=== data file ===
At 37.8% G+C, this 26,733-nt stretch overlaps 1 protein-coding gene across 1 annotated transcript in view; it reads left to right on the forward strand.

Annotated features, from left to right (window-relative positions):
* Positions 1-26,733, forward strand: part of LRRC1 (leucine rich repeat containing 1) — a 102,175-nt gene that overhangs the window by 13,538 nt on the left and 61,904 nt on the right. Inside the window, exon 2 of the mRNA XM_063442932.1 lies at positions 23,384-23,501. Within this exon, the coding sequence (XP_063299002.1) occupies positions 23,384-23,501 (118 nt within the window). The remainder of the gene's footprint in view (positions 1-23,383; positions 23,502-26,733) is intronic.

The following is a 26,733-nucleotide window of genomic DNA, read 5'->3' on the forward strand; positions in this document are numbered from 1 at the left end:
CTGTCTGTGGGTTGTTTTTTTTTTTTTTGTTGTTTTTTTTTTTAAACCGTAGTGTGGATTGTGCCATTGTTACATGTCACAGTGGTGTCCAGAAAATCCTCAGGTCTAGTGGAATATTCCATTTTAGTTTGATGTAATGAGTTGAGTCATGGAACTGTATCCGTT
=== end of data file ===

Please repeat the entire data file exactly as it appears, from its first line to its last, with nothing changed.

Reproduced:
At 37.8% G+C, this 26,733-nt stretch overlaps 1 protein-coding gene across 1 annotated transcript in view; it reads left to right on the forward strand.

Annotated features, from left to right (window-relative positions):
* Positions 1-26,733, forward strand: part of LRRC1 (leucine rich repeat containing 1) — a 102,175-nt gene that overhangs the window by 13,538 nt on the left and 61,904 nt on the right. Inside the window, exon 2 of the mRNA XM_063442932.1 lies at positions 23,384-23,501. Within this exon, the coding sequence (XP_063299002.1) occupies positions 23,384-23,501 (118 nt within the window). The remainder of the gene's footprint in view (positions 1-23,383; positions 23,502-26,733) is intronic.

The following is a 26,733-nucleotide window of genomic DNA, read 5'->3' on the forward strand; positions in this document are numbered from 1 at the left end:
CTGTCTGTGGGTTGTTTTTTTTTTTTTTGTTGTTTTTTTTTTTAAACCGTAGTGTGGATTGTGCCATTGTTACATGTCACAGTGGTGTCCAGAAAATCCTCAGGTCTAGTGGAATATTCCATTTTAGTTTGATGTAATGAGTTGAGTCATGGAACTGTATCCGTT